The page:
Moderated by Rick Badie
The Acworth Police Department has added a new tool to its traditional training program — a firearms simulator. It offers more than 500 scenarios of what sworn officers or detention personnel might encounter when responding to a varied number of incidents. I write about my experience trying out the “use-of-force” simulator, while Acworth’s police chief explains the importance of implementing the technology.
Matters of life and death
By Rick Badie
Picture this scenario: A police officer responds to a radio dispatch about suspicious after-hours activity in a warehouse facility. Flashlight in hand, he enters the building, and suddenly a man pops up from behind a desk. He gets agitated about the flashlight shining in his face and that the officer repeatedly asks for identification.
Suddenly he yells, “Here’s my identification,” and pulls something from his side.
The scenario is one of 550 that’s preloaded in a firearms simulator system recently purchased by the Acworth Police Department. City officials used drug money to buy the $40,000 interactive training system from TI Training, a Colorado-based company that specializes in instructive hardware and software.
When I read online about Acworth’s new training tool, I contacted Police Chief Wayne Dennard.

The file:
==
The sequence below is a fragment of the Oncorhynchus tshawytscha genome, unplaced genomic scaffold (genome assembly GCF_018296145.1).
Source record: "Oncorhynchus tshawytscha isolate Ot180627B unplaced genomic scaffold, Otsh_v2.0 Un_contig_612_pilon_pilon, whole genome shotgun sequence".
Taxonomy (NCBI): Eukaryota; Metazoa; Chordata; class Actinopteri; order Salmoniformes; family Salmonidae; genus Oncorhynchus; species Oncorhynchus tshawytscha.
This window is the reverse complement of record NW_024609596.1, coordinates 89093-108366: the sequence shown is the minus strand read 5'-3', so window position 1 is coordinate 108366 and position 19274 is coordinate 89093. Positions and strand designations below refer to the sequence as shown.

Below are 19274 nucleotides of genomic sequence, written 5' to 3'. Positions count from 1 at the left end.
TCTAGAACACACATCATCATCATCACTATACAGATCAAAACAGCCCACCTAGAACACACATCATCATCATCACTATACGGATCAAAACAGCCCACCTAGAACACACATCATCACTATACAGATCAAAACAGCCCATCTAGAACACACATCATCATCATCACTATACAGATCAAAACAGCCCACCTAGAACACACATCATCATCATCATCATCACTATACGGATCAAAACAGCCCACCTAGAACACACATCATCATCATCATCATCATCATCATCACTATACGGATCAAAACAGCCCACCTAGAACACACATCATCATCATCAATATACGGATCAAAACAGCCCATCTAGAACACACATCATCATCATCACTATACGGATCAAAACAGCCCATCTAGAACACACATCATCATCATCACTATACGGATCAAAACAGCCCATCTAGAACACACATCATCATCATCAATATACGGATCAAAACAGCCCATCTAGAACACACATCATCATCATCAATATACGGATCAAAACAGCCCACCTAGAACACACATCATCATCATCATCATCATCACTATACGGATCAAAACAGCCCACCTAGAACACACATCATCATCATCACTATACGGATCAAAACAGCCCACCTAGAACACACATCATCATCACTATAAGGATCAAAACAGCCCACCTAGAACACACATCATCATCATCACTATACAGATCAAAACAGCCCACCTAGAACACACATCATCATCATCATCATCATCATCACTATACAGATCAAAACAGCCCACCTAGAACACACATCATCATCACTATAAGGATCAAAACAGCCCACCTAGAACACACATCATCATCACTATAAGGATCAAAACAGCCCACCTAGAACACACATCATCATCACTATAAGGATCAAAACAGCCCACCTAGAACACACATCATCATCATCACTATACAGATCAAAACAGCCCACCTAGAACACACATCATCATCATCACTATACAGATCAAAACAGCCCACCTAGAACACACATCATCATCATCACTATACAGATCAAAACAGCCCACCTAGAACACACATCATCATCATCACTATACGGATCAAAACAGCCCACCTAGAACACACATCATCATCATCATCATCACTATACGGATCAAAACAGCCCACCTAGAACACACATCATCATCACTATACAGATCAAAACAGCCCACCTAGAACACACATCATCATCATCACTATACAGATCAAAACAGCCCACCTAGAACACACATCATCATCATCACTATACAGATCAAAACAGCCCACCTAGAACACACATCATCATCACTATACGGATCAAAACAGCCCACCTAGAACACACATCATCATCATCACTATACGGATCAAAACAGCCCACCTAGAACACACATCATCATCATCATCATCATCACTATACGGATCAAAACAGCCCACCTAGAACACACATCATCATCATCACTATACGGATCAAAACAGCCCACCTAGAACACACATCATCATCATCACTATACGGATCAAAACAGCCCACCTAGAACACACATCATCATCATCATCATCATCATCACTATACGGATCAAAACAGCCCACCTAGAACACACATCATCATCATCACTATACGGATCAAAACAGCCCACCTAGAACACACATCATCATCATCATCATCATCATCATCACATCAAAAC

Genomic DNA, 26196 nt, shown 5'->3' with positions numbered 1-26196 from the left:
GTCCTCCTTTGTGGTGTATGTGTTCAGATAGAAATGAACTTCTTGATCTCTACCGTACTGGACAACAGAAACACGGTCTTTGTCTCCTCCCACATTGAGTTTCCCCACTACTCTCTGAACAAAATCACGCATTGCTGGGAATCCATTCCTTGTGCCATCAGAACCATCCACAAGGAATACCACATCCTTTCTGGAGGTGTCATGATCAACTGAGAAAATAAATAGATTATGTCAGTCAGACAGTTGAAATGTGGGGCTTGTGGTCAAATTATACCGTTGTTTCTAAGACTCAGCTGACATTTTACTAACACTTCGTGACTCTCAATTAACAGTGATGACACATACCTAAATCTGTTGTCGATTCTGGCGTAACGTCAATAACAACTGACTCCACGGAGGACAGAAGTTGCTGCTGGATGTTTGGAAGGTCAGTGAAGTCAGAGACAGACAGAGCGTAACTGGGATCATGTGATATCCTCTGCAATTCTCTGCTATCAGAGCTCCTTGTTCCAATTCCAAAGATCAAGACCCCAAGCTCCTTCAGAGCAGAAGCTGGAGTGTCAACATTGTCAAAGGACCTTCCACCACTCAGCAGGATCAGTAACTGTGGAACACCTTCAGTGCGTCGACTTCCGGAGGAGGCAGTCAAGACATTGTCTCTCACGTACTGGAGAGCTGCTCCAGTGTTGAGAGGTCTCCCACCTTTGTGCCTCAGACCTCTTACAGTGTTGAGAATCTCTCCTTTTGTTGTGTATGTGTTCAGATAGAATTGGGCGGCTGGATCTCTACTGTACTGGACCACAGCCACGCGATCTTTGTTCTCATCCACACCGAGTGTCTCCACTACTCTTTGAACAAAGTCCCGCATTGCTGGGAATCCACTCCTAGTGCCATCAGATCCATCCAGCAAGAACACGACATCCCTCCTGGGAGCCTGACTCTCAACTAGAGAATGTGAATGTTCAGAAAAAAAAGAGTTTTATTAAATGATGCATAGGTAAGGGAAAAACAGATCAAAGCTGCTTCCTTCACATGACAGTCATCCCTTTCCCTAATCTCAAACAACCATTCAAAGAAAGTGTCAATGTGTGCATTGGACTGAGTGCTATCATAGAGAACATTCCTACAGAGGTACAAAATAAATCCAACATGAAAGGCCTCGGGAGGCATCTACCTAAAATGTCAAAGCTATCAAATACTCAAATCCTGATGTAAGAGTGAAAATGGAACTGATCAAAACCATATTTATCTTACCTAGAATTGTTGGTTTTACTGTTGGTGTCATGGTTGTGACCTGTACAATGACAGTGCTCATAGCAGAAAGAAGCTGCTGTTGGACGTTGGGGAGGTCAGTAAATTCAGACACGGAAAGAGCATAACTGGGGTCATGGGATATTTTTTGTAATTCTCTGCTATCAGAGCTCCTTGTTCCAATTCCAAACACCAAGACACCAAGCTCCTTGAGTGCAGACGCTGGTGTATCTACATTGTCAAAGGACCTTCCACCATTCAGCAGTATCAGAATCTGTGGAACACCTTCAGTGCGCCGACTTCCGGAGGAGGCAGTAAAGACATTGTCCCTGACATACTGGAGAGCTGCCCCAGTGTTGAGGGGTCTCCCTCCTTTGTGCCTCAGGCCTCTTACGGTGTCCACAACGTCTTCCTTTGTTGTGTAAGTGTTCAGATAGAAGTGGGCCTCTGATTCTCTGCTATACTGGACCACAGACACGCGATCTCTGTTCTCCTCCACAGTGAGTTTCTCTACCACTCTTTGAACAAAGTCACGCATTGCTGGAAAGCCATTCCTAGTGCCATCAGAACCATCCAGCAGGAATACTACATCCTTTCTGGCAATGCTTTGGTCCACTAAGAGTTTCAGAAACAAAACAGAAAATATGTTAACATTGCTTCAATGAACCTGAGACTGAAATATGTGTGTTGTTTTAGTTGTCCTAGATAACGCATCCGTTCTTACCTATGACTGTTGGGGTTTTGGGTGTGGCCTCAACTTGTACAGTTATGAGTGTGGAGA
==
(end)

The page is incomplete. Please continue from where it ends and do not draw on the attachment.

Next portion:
“I have two simple philosophies,” Dennard told me, “and they work well for us: Just spend time in the community and do what’s right. That pretty much covers it. We are not going to put up with excessive use of force. We don’t play those games. And we won’t. But there’s always room to grow.”
The firearms simulator allows you to have actual conversations with actors in the scenarios, just as police officers would on the streets. Only you interact through a projector screen. Everything’s authentic. The weapons are modified Glock 22s, an assault rifle and a shotgun. The system also uses non-lethal weapons.
Last Thursday, Dennard and Capt. Mark Cheatham demonstrated the system and allow me to experience it as well.
In one scenario, Dennard responded to a domestic disturbance. He approaches the front door and hears a woman scream. He looks through the window, where he encounters the husband, who turns and raises a shotgun towards the chief. The chief opens fire. A replay of the encounter pinpoints where three of Dennard’s shots landed.
My scenario was the lead to this column — the cop who encounters a man in a warehouse after hours. The man whips out what turns out to be a commercial stapler gun. He aims it as if it’s a weapon. I fire back, striking his kneecap.
Had these been actual training sessions, a debriefing would take place immediately thereafter.
“The real training happens after it is over, when we can sit down and evaluate what happens,” Cheatham said. “This classroom is a safe place to make mistakes. It’s a safe place to make mistakes and learn from. All these scenarios are not about an officer having to go out and kill somebody. They are about training officers on their day-to-day jobs, their responsibilities.”
Valuable police training in Acworth
By Wayne Dennard
Nearly one year ago, the Acworth Police Department moved into our new headquarters knowing the space would open up new opportunities for state-of-the-art training. We have a dedicated training room that has been the home of our Citizens’ Police Academy and other civilian and law enforcement training classes, but in September, we began using new, cutting-edge training equipment that would not have been possible in our old headquarters.